A Closer Look at Pain Relief Using a Transcutaneous Electrical Stimulator (TENS) Unit



If you suffer from constant or intermittent pain or have been to the doctor on several occasions but received prescriptive temporary narcotic pain reliever, then it would be high time to try out TENS in managing your pain. The TENS unit works differently compared to other forms of pain remediation.
Here is a quick glance at some of the common types of pain:
Types of pain
There are three main types of pain which are: the episodic pain, pathophysiological pain, and acute pain. Episodic pain will usually recur periodically and has a huge effect on our daily routine. On the other hand, the pathophysiological pain comes with episodes which can sometimes prove difficult to relieve and is usually misunderstood. Additionally, the acute pain is unremitting and can extend for a very long time, often years. Taking steps towards effective management of pain is important since it’s estimated that over 50Million Americans suffer from some form of recurrent or persistent pain complication.
The cycle of pain
Our bodies are complex systems that are fused with electrical signals which travel through a complicated nervous system pathway. TENS are designed to interfere with the communication between the nervous system and the brain to relieve the cycle of pain. Usually, the area of pain sends signals to the spinal cord which is then transmitted to the brain. Once the brain picks up the signal, it sends a warning by evaluating the stimuli and lets us know that something is going wrong through pain signal.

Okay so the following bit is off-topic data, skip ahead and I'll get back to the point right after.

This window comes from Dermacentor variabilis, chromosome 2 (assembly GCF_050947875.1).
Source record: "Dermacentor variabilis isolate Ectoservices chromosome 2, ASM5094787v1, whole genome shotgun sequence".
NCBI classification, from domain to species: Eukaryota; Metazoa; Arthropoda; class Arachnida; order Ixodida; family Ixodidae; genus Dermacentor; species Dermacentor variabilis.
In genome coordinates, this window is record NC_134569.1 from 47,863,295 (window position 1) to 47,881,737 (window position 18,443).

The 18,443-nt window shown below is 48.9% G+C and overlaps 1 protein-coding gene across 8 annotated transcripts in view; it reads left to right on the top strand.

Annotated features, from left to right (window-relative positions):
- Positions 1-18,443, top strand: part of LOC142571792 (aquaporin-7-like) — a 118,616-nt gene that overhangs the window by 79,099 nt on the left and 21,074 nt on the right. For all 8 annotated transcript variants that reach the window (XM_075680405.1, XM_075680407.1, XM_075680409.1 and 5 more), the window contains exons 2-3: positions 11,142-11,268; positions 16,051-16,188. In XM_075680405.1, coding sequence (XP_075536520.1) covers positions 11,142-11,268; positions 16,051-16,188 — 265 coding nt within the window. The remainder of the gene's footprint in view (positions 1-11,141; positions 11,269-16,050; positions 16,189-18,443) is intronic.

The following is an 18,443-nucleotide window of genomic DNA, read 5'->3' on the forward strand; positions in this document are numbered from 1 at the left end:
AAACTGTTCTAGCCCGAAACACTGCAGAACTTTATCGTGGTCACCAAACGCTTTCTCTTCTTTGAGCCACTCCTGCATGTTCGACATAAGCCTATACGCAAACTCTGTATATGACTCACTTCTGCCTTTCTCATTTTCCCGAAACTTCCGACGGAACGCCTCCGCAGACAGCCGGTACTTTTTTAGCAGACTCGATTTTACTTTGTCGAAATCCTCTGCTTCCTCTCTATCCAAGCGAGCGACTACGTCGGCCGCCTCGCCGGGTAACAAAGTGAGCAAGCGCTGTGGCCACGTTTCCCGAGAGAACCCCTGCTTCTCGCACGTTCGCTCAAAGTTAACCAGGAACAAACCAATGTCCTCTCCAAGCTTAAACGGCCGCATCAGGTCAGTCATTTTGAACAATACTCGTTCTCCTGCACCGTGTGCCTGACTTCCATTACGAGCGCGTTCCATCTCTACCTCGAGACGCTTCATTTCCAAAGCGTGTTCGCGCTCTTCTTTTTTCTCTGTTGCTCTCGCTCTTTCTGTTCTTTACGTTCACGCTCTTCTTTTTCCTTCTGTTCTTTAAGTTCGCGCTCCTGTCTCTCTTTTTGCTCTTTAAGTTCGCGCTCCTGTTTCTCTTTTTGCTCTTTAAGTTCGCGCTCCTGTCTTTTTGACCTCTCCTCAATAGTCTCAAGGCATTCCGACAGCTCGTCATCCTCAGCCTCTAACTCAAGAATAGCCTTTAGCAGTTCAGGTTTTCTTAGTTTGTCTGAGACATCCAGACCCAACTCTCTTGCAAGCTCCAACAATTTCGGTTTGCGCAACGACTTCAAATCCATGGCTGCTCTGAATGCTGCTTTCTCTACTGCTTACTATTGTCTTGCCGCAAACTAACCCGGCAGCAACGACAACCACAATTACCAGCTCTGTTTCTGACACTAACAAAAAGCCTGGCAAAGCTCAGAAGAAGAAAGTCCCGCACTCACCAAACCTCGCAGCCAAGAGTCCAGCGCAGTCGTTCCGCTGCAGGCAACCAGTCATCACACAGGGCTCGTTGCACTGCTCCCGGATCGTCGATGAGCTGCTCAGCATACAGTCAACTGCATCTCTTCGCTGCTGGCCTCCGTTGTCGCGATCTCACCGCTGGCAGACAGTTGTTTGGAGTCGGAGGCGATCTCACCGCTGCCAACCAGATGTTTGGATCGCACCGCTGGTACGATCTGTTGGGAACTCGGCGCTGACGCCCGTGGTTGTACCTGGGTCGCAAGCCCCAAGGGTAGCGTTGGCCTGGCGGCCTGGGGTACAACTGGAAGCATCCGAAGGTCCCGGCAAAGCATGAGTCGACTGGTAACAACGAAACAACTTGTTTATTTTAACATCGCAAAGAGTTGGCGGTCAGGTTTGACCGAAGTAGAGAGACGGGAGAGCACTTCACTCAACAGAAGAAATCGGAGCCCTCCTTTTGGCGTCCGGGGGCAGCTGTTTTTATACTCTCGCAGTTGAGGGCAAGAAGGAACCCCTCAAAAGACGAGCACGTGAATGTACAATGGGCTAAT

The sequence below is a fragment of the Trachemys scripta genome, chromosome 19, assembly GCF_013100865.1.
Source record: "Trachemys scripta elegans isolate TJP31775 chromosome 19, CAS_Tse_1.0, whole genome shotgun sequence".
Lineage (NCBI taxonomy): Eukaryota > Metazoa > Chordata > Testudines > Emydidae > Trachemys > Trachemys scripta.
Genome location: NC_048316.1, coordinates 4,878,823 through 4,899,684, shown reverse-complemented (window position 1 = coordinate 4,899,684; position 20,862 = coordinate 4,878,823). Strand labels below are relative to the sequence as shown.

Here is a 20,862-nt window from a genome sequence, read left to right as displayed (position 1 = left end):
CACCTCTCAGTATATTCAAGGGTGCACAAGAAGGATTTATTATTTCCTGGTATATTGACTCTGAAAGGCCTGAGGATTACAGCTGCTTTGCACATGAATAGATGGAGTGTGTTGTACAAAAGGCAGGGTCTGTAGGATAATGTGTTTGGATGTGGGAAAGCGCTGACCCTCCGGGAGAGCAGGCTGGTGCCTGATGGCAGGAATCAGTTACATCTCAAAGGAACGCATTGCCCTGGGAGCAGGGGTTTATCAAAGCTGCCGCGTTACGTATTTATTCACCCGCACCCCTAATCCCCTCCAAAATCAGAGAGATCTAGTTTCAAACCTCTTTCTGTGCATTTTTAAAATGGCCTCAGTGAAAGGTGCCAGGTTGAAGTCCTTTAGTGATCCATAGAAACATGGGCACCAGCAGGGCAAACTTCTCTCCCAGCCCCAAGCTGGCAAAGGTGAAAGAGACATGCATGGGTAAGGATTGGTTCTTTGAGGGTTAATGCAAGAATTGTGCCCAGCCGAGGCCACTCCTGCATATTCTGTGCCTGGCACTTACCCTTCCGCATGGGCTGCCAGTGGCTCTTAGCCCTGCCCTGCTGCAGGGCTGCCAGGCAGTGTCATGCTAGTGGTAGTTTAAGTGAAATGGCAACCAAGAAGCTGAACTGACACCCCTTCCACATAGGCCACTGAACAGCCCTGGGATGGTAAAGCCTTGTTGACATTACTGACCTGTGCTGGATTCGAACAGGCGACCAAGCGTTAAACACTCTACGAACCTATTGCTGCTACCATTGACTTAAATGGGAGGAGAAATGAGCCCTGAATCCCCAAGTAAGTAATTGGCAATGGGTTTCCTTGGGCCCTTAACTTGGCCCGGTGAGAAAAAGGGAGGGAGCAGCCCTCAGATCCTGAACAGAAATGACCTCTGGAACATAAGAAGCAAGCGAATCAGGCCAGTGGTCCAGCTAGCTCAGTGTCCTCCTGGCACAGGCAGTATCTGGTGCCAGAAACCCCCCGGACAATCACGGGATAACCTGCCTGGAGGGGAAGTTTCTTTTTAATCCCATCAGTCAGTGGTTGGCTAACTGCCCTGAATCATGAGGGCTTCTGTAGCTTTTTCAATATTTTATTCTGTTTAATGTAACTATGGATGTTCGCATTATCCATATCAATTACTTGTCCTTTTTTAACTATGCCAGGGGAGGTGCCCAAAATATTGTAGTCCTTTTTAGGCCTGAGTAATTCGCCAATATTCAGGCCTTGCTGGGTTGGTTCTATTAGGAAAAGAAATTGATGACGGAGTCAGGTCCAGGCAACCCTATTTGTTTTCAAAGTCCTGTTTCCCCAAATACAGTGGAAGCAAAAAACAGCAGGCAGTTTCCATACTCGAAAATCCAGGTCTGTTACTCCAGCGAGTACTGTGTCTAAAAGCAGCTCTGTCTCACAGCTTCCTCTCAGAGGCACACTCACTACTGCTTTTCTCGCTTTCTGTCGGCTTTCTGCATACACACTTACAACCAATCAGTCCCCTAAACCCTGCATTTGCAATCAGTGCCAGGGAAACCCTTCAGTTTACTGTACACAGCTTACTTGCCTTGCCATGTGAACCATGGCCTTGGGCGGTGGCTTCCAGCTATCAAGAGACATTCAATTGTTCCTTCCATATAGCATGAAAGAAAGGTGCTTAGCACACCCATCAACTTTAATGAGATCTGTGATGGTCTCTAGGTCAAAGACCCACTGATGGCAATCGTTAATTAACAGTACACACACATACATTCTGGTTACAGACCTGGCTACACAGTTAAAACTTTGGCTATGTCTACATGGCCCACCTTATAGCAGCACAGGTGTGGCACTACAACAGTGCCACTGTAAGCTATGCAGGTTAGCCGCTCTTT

When doctors undertake minor surgery, they will mostly numb the area, but when it comes to major operation, anesthesia is used. For example, the abdominal operation will require an incision and also anesthetize so that they wouldn’t be any pain. Also, this will stop the nerves around the pain area from sending signals to the brain.
Using the TENS equipment to relieve pain


First of all, the TENS equipment come with different adjustable settings that are used to control the level of stimulation by regulating the voltage. The electrodes are placed at various locations on the user’s body based on the physical pain location. The current flows via the electrodes and into the skin which then stimulates different nerve pathways producing a massaging or tingling sensation which remediates the perception of pain. There are two theories which explain how TENS can effectively decrease or relieve pain.
The first theory is the endorphin release theory which states that electrical impulses are responsible for the stimulation and production of enkephalins and endorphins. These are morphine-like substances which block pain message from reaching the brain. The other theory is the gate-control theory which suggests the presence of a neural mechanism along the spinal cord that acts as a gate which can either open up or shut down the flow of signals from the brain. In reality, the perception of pain on the user’s body will depend on whether the gate is partially closed, completely closed, or open.